He got to his feet, trying to move casually, and walked around behind the medic.  Quickly seizing the medic's arms, he pulled his wrists behind his back and tied them with the rope he'd used for the sergeant's hands.  Startled and angry, Doc tried to fight him, but Eric easily subdued him and soon had him lying on the ground with his hands and feet tied, and had a gag in his mouth.  Ignoring the medic's angry glare, he bound the sergeant and gagged him as well.

          Eric left the cave without looking back, and moved out into the fading evening light.  He made his way to a nearby farm without encountering anyone on the way.  Carefully, he worked around to the other side of the barn where he had seen a small flock of chickens when he'd passed this way a few days ago. Luck was with him and they were still there.  He squatted down in the grass and waited patiently.  Eventually, two of the chickens wandered within reach on their way back to the barn for the night.  With lightning fast speed, he snatched them, one in each hand, breaking their necks instantly.  Tucking a bird under each arm, he hurried through the darkness back to the cave. 

          The fire had almost burned down to embers, but the glow was enough for him to see the two men were still there.  Dropping the chickens beside the fire, he fed the embers till the fire was bright again.  Both men were glaring at him.  Well, he couldn't blame them.  He wouldn't be happy in their position, either.  Leaving them bound, he proceeded to pluck the chickens and prepare them for cooking.  He placed a pack on either side of the fire, and used a green stick as a spit, setting both chickens on the fire to cook, using the packs to support the ends of the stick. Kneeling beside the sergeant, he removed the gag first, then freed his feet.  Planting one massive hand on the sergeant's chest, he cut the bonds holding the sergeant's hands, quickly moving back out of reach, not that he expected the wounded man to be able to do much.  Turning to the medic, he cut his hands free , leaving him to free his feet himself.  Expecting them to be furious, he paid no attention to the words the medic was spitting at him.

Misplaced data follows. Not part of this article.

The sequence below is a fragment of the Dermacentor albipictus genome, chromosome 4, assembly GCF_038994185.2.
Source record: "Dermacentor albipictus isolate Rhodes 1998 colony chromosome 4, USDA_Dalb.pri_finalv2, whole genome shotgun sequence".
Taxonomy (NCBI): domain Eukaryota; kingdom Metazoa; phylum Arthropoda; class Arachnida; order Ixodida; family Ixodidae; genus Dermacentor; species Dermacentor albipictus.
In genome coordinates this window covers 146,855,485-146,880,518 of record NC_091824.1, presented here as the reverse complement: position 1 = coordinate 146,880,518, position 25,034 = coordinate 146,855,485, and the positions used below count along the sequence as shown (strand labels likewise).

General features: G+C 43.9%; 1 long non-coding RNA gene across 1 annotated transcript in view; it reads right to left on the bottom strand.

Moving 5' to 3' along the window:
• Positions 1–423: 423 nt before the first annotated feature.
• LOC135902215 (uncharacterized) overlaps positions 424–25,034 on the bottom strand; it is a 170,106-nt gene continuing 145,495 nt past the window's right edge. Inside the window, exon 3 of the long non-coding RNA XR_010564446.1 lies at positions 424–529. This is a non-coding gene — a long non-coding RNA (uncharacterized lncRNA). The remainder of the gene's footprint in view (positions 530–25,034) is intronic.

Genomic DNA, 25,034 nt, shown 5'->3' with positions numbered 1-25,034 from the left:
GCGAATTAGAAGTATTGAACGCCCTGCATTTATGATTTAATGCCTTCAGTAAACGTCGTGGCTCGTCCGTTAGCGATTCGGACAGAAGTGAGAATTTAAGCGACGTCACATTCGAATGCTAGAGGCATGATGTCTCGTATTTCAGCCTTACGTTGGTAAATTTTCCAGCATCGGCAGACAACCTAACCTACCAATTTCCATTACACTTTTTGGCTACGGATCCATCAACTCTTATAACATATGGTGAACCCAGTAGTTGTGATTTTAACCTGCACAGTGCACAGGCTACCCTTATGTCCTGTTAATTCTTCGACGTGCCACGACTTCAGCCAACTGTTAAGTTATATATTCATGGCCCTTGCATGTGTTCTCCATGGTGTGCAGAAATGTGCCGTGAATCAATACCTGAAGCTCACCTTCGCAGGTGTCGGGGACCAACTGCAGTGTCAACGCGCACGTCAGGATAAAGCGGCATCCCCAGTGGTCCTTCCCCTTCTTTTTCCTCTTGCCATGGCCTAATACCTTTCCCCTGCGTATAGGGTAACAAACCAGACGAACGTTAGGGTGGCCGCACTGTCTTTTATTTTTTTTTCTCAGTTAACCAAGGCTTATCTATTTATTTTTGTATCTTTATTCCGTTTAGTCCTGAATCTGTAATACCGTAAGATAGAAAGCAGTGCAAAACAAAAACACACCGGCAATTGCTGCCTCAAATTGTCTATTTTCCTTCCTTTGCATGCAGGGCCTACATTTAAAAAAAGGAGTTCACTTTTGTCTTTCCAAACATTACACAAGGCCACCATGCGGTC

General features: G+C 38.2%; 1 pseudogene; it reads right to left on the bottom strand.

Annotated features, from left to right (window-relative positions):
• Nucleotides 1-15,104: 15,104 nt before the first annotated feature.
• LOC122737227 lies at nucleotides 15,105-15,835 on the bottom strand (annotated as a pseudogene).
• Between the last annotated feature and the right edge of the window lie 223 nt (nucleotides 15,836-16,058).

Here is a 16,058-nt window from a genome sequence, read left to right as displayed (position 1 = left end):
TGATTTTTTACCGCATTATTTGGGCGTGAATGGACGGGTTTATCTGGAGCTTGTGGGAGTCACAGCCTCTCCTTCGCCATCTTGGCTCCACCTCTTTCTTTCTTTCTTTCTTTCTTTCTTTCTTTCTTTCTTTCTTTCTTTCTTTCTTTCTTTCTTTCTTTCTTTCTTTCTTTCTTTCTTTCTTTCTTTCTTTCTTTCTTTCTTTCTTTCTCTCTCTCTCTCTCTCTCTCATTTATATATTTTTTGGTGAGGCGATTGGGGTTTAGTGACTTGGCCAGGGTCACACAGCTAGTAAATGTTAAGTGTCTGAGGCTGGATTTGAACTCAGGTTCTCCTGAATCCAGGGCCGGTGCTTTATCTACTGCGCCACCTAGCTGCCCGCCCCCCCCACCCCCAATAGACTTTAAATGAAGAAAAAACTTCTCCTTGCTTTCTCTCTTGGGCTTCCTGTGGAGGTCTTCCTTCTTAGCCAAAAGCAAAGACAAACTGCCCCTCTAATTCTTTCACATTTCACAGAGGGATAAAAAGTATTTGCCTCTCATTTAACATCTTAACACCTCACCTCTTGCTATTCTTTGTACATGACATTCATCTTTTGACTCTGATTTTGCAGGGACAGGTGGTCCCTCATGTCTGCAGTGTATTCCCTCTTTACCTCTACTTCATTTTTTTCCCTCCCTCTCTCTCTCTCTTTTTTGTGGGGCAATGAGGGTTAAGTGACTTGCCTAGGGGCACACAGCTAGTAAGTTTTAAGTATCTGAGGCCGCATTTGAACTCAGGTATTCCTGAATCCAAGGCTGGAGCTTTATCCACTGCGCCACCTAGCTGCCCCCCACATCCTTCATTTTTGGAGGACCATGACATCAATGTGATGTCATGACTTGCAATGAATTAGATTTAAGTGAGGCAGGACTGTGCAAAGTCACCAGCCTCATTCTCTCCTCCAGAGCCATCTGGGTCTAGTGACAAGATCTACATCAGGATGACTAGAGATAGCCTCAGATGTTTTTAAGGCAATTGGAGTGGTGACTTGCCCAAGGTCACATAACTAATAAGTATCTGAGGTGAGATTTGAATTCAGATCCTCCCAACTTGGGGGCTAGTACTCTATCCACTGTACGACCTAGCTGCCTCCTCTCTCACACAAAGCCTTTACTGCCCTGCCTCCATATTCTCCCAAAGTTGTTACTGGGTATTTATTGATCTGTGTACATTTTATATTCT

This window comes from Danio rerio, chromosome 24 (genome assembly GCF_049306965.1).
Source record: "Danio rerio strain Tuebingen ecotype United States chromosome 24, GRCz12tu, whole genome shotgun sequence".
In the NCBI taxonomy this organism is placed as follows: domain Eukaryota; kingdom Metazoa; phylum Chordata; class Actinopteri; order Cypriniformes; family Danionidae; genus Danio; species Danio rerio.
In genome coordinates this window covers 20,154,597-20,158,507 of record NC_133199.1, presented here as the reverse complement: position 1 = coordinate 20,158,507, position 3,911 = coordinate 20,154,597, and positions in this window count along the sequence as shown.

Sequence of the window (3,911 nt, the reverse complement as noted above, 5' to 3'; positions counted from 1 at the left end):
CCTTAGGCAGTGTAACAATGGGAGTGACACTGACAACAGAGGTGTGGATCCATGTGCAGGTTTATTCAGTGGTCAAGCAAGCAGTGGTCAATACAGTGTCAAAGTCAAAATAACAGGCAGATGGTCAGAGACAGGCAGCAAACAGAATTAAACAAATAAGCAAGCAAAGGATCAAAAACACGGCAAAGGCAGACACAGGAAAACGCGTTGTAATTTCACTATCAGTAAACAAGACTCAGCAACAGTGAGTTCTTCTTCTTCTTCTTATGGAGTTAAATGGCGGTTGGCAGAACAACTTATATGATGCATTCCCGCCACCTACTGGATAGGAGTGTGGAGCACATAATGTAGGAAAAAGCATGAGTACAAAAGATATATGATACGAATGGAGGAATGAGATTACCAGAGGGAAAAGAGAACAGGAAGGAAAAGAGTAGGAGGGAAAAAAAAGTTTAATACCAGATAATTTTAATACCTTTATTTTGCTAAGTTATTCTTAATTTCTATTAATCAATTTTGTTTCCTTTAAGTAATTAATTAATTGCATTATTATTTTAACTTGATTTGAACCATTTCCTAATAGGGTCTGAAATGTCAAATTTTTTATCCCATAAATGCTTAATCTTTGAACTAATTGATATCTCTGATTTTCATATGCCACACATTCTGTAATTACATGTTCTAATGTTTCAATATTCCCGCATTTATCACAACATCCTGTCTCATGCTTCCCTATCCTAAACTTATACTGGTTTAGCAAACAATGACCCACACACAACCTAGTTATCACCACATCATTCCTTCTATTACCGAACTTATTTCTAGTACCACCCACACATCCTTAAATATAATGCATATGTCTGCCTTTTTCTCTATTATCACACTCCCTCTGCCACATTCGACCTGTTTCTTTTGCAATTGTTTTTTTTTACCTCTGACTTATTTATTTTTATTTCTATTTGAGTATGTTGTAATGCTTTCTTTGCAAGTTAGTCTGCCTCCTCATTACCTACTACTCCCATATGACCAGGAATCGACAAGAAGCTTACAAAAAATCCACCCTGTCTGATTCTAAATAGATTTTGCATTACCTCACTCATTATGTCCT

Returning to the fire, he turned the chickens so they would cook evenly.  To his surprise, the sergeant managed to sit up by himself, apparently looking around for the weapons, which Eric had hidden before he'd left.  Finally running out of things to say, the medic sat down near the sergeant and contented himself with glaring at Eric. 



          "We've gotta try to get outta here, Doc."  Saunders said.